You are again assuming there is a Democratic Machine deciding who the nominee will be. Biden is the nominee because he beat all challengers. There were no serious challengers because those people didn’t think they’d beat him.

But the argument for Biden is more than “incumbency is a massive advantage.” He has a great resume and track record as President. He’s defeated Trump before. He’s well respected by individuals across the political spectrum. (See, Lindsay Graham). Personally, I think it’s time for him to declare victory and go home, but you’re creating a strawman with this OP.

Yes, this right here is the biggest “incumbent advantage” that Biden in particular has.

If Biden defeated Trump in 2020, why can’t he do so again in 2024?

I can think of two main possible reasons:

  1. People are unhappy with the job he has done as President during his first term. I suspect that most of the people who fall into this category get their news and opinions filtered through the right-wing media (along with a few who don’t think he’s been Progressive enough, but they wouldn’t vote for Trump anyway).
  2. People who are concerned that he has experienced enough age-related decline that he could not do an adequate job in his second term. This is a legitimate concern, and the Democrats should figure out whether it’s one he can successfully address between now and November.

Biden’s other main “advantage,” if you want to call it that, is that there is no obvious alternative who clearly has an equal or better chance of beating Trump (not to mention doing the job of presidenting).

I disagree. Basically the phrase which comes to mind is “changing horses in midstream”; that it is simply too late to get a new nominee–and that any such nominee would face massive challenges and likely fail.

Democrats had 3 years to prepare a new star, such as Kamala, as the heir-apparent. They didn’t.

To use your analogy, it’s like the rider had a long time, standing on the shores of the river, to decide which one of several horses he wanted to use, before entering the stream - and still chose not to change horses.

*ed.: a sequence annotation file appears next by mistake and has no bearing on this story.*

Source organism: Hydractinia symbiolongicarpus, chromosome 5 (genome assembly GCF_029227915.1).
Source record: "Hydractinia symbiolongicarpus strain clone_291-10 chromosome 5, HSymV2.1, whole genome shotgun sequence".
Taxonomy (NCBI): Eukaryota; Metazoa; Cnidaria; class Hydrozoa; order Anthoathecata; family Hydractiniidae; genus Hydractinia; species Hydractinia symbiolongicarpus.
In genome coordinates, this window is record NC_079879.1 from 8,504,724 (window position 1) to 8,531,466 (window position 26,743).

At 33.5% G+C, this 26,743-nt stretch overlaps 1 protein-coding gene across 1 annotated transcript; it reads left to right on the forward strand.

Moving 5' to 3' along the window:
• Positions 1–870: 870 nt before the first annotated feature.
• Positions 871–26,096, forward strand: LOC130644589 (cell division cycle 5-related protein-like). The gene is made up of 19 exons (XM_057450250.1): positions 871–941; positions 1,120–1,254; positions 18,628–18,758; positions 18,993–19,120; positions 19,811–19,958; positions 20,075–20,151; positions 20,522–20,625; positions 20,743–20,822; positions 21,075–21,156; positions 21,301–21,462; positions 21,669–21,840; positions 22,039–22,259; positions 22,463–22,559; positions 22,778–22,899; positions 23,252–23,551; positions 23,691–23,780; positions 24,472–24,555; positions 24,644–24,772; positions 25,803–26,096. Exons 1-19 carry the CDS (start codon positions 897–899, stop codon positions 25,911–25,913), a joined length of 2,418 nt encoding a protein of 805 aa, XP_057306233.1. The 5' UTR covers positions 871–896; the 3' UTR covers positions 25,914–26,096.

Which Democrats are you talking about here?

Basically they considered him OK until the debate showed that he was mentally deteriorating–and this was the problem. The articles I have read quote people who have noticed this for a year. If so it was Biden’s inner circle who knew about it, but kept the information to themselves–they didn’t care so long as it meant they were close to the levers of power.

The incumbent advantage is that they can use the power of the office to make things better for Americans.

We are in the early stages of a predicted record Hurricane season. Biden can get out front on this, pushing for extra relief efforts, and visit impacted communities to show that he did it.

Is this going to be a big factor? No.

And Kamala Harris can also go to Texas.

I agree with your first paragraph. D leadership (including Biden himself) had time to prepare for a different candidate in 2024 and for whatever reasons fair or foul did not.

The rest of your implied conclusion, that the current situation guarantees that changing now will necessarily result in a better outcome than not changing now does not follow.

If the Ds are destined to replace Biden by Nov, then yes, better to have started that effort 3+ years ago. But that deal is not on offer. So whether it would have been smarter then to have done so is utterly moot.

Biden wasn’t polling all that well before the debate.

I will put forth this. A central issue in the 2020 campaign was Covid. I think without Covid Trump is probably re-elected. Biden was seen as someone more capable of handling the issue.

Covid is now seen as being over by the electorate. I think Biden’s ties to that sort of government are more akin to a wartime president. People will sacrifice during the crisis time. Once the crisis passes, even if it is handled successfully, people tire of the restrictions and frequently the leader during the crisis time becomes unpopular.

So once Covid passed as a concern, Biden became less popular. Trump can now also capitalize on those who think it was better before Covid, since Biden is the one associated with the Covid times more than Trump.

How could the Democratic party change the nominee when Biden won the primary vote?